Campania on the western coast of southern Italy is home to a wealth of gastronomic delicacies. The birthplace of Pizza and Calzone, the region is renown for its Buffalo Mozzarella and Neapolitan pastries. Crucially though, Campania boasts several wines of international reputation placing it firmly and proudly on the Italian wine map.
Despite producing a number of reds it is in fact the white wines which have come to shape the region’s vinous identity. Four white varieties dominate; Fiano, Greco, Falanghina and Coda di Volpe all of which contribute to make a multidue of wines that seek to express the terroir of Campania.
Fiano di Avellino, which carries the DOCG status, is made with Fiano grape, grown as you might expect, around the town of Avellino. An indigenous grape to Campania, its quality has inspired plantings in both Sicily and Australia and while the area under vine remains small production is on the rise. The traditional Fiano is a wine of intense aroma, with wonderful perfumes of tropical fruit and honey. With age it will take on tertiary aromas of roasted nuts, spice and smoke. There are very few Fiano’s to be found at entry level prices mainly because the grape is low yielding but consequently the wine has a good concentration of flavour and with early ripening in that part of the world, Fiano can often have a good deal of weight and a hefty punch of alcohol. Nevertheless Fiano di Avellino is a wine of premium quality and perhaps the star of Campania’s wine portfolio.
Greco di Tufo is undoubtedly the other noble wine of the region. Like Fiano, Greco is primarily found in the province of Avellino, referred to in the wine trade as Irpinia, with the grape assumed to have ancient Greek origins. Red wines from Aglianico are also produced here, notably the DOCG classified Taurasi, however it is generally accepted that the micro climates around this region are more suited to white wines. Both the relative cool and higher rainfall facilitate an extended growing season which ultimately assists the development of complexity and distinct aromatics.
To make Greco di Tufo DOCG the vineyards must fall within the boundaries of nine nominated towns, of which Montefusco has emerged as the most prestigious location. Montefusco sits at an altitude of over 700 metres above sea level, consequently ensuring a cooler climate ripening season. The moderated temperatures certainly contribute to the quality of the wine but crucially in this part of Campania it is the sulphur rich volcanic soil that adds character and identity.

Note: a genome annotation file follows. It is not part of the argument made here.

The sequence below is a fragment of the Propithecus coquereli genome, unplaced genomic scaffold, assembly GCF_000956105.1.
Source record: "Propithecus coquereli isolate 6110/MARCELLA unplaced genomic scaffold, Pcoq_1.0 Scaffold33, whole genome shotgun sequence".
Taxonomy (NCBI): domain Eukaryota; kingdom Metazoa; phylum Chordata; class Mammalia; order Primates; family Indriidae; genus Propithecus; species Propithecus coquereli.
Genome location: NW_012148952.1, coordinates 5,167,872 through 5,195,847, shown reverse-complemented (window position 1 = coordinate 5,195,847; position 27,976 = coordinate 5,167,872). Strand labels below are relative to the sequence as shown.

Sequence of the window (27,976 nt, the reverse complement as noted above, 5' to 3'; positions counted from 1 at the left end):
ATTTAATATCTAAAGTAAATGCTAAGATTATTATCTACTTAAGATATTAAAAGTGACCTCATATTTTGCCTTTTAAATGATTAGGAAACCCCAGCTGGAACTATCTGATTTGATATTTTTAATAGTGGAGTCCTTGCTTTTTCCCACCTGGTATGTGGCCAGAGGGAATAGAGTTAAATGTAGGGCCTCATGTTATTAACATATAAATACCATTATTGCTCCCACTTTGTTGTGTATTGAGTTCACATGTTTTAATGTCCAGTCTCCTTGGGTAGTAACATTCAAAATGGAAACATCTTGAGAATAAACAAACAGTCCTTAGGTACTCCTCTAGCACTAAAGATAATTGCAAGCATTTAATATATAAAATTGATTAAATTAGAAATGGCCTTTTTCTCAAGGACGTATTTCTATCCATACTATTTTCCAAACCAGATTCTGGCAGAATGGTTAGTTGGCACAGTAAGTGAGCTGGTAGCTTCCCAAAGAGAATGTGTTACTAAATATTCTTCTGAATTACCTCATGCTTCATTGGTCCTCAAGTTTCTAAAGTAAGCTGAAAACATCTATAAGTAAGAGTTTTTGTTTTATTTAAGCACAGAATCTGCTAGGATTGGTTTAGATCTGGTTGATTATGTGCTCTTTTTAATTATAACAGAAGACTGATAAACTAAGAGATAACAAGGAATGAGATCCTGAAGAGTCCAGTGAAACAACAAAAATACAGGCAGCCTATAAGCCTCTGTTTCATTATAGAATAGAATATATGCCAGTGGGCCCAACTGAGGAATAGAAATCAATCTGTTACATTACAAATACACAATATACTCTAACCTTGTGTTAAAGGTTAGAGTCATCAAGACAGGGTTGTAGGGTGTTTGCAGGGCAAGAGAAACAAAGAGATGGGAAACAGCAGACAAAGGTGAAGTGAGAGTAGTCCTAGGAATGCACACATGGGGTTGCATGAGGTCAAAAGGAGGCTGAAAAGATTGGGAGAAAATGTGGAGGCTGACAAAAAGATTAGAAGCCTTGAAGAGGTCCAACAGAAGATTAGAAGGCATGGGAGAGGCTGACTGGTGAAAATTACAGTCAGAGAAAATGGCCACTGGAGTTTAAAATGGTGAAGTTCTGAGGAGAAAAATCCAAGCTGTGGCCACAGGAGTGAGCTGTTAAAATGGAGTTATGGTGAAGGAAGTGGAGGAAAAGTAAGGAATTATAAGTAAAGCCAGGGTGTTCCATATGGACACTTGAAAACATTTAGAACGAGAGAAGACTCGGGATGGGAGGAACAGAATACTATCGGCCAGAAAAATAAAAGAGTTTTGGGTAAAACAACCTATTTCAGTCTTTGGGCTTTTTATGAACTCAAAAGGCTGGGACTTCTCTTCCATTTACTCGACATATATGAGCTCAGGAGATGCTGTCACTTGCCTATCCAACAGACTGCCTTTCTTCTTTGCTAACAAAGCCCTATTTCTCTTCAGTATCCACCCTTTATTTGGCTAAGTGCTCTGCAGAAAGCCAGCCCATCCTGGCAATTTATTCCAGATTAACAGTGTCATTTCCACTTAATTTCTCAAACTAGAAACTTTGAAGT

There are subtle differences that can be identified through extensive tasting, the most evident example of local terrior being the increased minerality around the town of Tufo, which takes its name from the volcanic tufo rock, which sitting at a lower altitude don’t doesn’t impart the same elegance and finesse as those wines from the town of Montefusco. Greco di Tufo is capable of ageing for a number of years and will take on a deep gold colour. Wines from the top producers will mature and develop complex flavours, although heavily reliant on food pairings. Greco di Tufo generally though is a wine that exudes the characteristics of the grape, typically seeing little oak, therefore resulting in an intensely flavoured, floral nose which merges into a palate packed with apricot, peach and almond.
Falanghina has been grown in southern Italy for centuries, thriving on the Irpinian hills to the eat of Naples in volcanic soils. Falanghina is another one of Italy’s ancient varieties that is now starting to gain popularity as wine consumers become more adventurous and look to move beyond the standard international varieties. Generally the wine is fresh and fragrant, unoaked to showcase the grapes natural aromas and flavours and amazingly food friendly. Straw yellow in colour the wines should demonstrate tropical fruits with an oily texture. Planted in all five provinces in Campania, Falanghina was until fairly recently considered nothing more than a basic wine, too high in acidity and with very little future. A new generation of winemakers have improved techniques in the vineyard and cellar, proving that quality wine can be made with this promising grape.
Finally, Coda di Volpe is a variety that has certainly not achieved any international notoriety and is perhaps more likely seen as a basic blending grape. There are however a few wines that look to harness the individual characteristics of the grape and produce wines of interest. It takes its ancient name from the idea that the grape bunches resembled fox tails, the Italian being coda di volpe. The wines tend to be golden yellow in colour with a lightly perfumed nose, good body and alcohol. The most notable wine that utilises the coda di volpe grape is Lacryma Christi del Vesuvio Bianco. Legend has it, and there are endless variations of the theme, that Christ’s tears fell to earth and where they landed, the grapes grew to make Lacryma Christi del Vesuvio or Christs tears of Vesuvious.
This region is without doubt one to watch for exciting, fresh and fragrant white wines.